Once you’ve got a good grasp on those things, you’ll have a clearer picture of the kinds of content you should start creating.
Here are some additional ideas in regards to the types of content that people often forget about:
- Tutorials— Teach people something new with easy-to-understand, step-by-step instructions. (They’re searching Google and YouTube for this information every day!) For example, my tutorial: 6 Reasons Social Media is Not Working for You and How to Fix Them is still the most viewed post on our website.
- Guides— A guide doesn’t have to be a 40-page eBook. In fact, people love short content that helps them solve a problem quickly. Just be certain that it provides real value to your audience.
- Interviews— People love to learn from industry leaders about their work processes and routines, their secrets to success, or how they have overcome setbacks. If you decide to do interviews, be sure to develop your own style and structure your interviews around a common theme. Lifehacker’s How I Work and John Lee Dumas’ Entrepreneur On Fire are great examples of this.
- Infographics— Infographics turn ordinary facts and figures into creative visualizations, and they’re highly-shareable online. Visually and Infogram offer free templates for creating beautiful infographics.
- Curated Content— Most of what you produce should be original, but curated content can provide a great resource for your audience and drive big traffic to your site.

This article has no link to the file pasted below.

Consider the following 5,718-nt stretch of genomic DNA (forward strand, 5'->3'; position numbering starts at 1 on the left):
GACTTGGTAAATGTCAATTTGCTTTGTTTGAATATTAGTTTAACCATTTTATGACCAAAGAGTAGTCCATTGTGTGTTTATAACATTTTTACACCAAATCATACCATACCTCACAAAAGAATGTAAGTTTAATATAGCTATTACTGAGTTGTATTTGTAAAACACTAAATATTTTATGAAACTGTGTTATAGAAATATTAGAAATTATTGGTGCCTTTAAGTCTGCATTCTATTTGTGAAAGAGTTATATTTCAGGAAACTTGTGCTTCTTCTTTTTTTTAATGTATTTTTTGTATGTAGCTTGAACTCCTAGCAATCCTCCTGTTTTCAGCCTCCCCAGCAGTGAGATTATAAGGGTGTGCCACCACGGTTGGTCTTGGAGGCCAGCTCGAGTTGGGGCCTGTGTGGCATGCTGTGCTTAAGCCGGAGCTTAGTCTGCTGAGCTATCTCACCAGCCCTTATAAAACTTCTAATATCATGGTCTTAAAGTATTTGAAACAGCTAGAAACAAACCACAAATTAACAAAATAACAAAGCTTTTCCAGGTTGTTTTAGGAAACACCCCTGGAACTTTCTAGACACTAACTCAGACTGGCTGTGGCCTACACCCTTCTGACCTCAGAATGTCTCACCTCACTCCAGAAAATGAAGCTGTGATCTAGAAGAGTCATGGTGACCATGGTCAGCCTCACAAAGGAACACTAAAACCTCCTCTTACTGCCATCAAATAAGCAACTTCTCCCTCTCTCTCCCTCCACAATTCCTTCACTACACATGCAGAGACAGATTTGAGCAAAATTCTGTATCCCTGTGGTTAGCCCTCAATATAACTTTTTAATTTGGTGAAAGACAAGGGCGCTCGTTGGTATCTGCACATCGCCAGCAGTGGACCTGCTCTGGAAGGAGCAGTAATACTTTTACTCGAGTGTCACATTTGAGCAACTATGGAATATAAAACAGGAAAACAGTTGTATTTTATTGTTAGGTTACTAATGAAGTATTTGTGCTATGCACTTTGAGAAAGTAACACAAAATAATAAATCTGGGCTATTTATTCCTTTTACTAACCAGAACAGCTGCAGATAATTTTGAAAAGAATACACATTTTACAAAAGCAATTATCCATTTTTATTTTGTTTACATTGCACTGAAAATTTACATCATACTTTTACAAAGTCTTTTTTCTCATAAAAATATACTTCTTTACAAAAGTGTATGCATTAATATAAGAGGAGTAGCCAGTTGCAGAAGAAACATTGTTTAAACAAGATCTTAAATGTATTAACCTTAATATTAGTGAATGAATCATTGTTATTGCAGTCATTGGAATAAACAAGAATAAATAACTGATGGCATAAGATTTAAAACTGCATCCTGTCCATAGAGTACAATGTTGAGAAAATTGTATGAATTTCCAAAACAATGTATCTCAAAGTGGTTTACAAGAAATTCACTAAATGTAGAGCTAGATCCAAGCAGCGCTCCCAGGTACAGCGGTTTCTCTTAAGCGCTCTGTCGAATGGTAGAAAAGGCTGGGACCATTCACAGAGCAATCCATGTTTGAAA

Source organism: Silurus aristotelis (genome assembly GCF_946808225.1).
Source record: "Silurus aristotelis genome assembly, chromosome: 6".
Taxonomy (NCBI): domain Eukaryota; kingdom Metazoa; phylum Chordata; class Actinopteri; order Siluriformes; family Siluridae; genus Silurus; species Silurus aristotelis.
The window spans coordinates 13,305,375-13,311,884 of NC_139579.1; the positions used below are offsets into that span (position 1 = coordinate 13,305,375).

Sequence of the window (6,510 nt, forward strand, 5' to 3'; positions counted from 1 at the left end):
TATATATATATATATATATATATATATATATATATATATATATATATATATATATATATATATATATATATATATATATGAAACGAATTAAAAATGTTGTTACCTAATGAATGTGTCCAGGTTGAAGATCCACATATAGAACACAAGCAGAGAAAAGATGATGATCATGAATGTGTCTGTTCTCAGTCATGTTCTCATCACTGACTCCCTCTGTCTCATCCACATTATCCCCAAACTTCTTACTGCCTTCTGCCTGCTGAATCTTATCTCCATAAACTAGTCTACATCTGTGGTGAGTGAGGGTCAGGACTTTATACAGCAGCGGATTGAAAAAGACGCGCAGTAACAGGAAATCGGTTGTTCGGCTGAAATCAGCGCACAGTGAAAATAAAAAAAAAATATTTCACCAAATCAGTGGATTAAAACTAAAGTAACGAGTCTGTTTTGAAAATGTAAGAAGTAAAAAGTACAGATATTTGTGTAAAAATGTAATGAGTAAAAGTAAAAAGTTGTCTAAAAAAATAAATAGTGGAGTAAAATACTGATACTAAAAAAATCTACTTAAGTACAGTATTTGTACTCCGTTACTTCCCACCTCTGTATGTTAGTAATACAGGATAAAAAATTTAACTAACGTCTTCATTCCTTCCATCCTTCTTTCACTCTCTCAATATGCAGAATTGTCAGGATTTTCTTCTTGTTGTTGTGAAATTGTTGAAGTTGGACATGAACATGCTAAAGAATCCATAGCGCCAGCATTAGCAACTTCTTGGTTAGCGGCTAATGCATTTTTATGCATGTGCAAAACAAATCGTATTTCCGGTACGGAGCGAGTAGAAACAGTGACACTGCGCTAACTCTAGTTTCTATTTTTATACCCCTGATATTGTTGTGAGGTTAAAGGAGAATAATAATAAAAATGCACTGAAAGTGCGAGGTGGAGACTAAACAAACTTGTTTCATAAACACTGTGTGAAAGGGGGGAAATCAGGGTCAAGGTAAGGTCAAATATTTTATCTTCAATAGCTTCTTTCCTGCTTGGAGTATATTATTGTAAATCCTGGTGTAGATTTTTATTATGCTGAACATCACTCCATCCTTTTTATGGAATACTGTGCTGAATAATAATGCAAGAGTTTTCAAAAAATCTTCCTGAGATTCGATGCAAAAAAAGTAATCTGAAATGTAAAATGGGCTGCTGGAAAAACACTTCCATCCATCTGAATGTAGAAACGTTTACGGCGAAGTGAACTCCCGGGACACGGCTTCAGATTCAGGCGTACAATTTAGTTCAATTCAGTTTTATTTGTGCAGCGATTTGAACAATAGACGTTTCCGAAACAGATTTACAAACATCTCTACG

Step 5: Commit to a Publishing Schedule
The quality of your content matters. But in the online world, the more consistently you publish, the more traction you will get.
Consistency is absolutely key.
Decide on a schedule you can stick to, and then actually stick to it, even if it’s just once a month.
Step 6: Build Your Content Calendar
After you have done all of the above, schedule yourself two hours of time to build your content calendar.
Here is what works best for us:
Our team does a brainstorming session to create monthly themes. These themes are broad in scope, allowing us some flexibility to be creative around predetermined topics.
Since our audience is other business owners, we choose themes like:
July: Play More
August: How to Educate Your Audience
September: How to Prepare for the Holiday Season With Your Business.
To brainstorm these themes in an efficient way, we use a free tool call Savvyroo.com. We keep a running list of all our theme ideas, and then we talk about the best ones to use each month.
From there, we narrow down our topics.
Then, we start talking about titles and social media posts.
Here is what the finished product looks like:
The hardest part is finding the time to do this, but it’s worth it.
The future of your business will thank you for taking the time to plan – and put that plan in place – in order to maximize your visibility!
Kristi Brown, Small BBalcony Coral Kristi- editiedusiness Growth Strategist and Co-Founder of Significantly Successful.
Social Media Aficionado. Fluent in #Hashtag. Netflix Junkie. Red Wine & Chocolate Connoisseur. Master of assuring client delight.